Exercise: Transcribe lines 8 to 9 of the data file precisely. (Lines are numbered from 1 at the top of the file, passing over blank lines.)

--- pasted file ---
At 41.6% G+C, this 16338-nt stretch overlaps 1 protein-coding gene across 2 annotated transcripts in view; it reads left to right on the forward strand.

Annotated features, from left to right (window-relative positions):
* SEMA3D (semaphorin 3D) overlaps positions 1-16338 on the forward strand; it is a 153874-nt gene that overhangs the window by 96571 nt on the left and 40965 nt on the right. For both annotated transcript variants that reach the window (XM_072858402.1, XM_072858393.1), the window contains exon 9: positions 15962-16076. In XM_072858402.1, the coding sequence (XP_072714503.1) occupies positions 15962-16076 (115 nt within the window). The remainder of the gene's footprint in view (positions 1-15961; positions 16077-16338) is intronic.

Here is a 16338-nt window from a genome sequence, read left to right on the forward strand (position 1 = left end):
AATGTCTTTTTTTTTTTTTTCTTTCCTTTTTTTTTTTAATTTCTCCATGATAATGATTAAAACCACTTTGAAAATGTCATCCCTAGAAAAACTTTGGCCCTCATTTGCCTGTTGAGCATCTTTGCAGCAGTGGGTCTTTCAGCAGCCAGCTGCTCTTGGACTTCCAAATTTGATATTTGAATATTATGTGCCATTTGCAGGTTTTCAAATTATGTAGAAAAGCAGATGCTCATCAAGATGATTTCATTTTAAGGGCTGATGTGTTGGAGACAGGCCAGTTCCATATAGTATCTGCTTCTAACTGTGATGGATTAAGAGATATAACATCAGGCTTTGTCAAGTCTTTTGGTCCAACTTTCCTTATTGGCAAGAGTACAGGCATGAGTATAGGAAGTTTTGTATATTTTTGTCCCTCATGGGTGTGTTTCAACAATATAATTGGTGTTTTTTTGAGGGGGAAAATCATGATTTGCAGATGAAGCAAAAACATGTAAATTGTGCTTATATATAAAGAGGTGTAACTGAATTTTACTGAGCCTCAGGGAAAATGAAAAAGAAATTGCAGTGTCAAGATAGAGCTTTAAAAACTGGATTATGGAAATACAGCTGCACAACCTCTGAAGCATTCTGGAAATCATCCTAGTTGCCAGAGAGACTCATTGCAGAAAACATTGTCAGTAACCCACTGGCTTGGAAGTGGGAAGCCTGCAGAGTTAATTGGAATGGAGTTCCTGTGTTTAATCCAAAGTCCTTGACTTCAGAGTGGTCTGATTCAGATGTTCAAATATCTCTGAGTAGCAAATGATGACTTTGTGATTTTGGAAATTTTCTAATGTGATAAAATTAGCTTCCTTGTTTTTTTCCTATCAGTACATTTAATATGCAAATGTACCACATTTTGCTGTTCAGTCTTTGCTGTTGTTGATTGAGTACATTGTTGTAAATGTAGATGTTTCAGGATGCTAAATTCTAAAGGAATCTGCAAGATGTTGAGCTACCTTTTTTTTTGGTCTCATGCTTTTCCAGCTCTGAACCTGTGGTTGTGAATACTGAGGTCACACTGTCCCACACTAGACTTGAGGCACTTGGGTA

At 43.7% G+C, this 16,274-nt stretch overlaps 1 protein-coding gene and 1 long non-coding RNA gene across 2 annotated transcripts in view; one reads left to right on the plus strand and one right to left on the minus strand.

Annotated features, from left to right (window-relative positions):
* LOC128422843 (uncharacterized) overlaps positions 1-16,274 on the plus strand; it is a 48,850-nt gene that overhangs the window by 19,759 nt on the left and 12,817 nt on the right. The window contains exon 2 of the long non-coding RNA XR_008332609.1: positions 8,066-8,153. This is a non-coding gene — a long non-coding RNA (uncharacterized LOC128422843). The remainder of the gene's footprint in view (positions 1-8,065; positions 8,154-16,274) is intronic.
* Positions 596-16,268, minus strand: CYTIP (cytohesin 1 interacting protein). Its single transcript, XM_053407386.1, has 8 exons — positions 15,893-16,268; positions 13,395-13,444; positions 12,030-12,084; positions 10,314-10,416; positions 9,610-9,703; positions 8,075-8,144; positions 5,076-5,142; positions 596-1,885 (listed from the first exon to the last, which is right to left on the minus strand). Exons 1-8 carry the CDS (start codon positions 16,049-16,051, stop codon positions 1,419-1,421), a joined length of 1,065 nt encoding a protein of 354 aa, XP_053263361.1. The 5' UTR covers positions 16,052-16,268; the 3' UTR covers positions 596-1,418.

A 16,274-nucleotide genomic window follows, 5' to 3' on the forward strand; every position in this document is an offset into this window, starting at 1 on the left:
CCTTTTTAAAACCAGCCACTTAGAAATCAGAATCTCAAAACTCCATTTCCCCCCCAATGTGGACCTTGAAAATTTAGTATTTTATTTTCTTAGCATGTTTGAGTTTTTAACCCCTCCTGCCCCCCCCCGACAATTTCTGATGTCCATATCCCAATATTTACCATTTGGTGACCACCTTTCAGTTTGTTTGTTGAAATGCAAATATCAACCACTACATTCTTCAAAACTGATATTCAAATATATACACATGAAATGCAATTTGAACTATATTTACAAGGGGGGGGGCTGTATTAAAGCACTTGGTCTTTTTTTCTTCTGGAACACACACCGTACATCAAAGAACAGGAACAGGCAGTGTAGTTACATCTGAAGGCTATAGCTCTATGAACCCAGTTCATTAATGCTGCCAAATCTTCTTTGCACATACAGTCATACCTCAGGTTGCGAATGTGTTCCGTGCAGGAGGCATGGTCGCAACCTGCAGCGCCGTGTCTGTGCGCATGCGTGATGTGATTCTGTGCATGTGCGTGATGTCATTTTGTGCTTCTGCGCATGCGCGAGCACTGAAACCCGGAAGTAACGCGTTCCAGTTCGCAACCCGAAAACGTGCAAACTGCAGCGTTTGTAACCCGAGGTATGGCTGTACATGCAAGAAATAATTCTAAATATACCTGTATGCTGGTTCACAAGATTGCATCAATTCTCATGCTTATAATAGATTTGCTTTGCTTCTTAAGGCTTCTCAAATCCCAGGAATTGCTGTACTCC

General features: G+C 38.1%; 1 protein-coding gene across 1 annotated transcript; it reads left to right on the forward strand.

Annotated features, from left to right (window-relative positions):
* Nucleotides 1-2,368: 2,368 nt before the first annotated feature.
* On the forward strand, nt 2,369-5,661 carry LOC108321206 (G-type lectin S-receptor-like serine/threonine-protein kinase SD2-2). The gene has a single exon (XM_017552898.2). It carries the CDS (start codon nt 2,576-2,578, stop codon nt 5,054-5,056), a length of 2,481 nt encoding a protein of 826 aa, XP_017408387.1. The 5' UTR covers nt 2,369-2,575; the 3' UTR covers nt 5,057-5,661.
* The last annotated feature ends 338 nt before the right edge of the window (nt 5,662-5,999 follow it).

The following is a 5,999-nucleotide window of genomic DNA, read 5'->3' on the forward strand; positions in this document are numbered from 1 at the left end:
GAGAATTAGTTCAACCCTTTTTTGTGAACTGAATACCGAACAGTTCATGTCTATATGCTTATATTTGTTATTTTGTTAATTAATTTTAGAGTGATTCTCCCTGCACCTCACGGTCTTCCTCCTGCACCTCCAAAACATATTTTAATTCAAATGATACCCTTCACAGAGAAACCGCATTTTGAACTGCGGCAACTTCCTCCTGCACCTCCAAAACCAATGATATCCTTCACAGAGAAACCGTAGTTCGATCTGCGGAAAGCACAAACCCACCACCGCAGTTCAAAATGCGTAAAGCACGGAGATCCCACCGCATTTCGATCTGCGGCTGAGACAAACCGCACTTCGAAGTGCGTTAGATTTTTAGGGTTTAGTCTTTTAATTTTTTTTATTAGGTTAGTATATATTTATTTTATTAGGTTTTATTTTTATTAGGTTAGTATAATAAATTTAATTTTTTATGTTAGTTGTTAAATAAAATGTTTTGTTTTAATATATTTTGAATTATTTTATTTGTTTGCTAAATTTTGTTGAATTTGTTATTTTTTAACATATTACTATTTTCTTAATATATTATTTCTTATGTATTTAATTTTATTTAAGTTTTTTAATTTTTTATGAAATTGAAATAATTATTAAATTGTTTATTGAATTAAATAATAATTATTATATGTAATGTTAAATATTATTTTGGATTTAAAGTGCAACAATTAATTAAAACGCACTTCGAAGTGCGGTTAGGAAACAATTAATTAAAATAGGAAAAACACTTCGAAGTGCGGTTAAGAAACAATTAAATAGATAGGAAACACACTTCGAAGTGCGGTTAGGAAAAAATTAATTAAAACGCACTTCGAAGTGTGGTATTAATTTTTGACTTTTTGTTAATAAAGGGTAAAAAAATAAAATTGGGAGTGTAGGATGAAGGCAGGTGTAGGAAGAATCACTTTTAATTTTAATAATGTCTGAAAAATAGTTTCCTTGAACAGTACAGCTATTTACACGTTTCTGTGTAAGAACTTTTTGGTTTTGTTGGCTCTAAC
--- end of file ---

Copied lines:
* LOC128422843 (uncharacterized) overlaps positions 1-16,274 on the plus strand; it is a 48,850-nt gene that overhangs the window by 19,759 nt on the left and 12,817 nt on the right. The window contains exon 2 of the long non-coding RNA XR_008332609.1: positions 8,066-8,153. This is a non-coding gene — a long non-coding RNA (uncharacterized LOC128422843). The remainder of the gene's footprint in view (positions 1-8,065; positions 8,154-16,274) is intronic.
* Positions 596-16,268, minus strand: CYTIP (cytohesin 1 interacting protein). Its single transcript, XM_053407386.1, has 8 exons — positions 15,893-16,268; positions 13,395-13,444; positions 12,030-12,084; positions 10,314-10,416; positions 9,610-9,703; positions 8,075-8,144; positions 5,076-5,142; positions 596-1,885 (listed from the first exon to the last, which is right to left on the minus strand). Exons 1-8 carry the CDS (start codon positions 16,049-16,051, stop codon positions 1,419-1,421), a joined length of 1,065 nt encoding a protein of 354 aa, XP_053263361.1. The 5' UTR covers positions 16,052-16,268; the 3' UTR covers positions 596-1,418.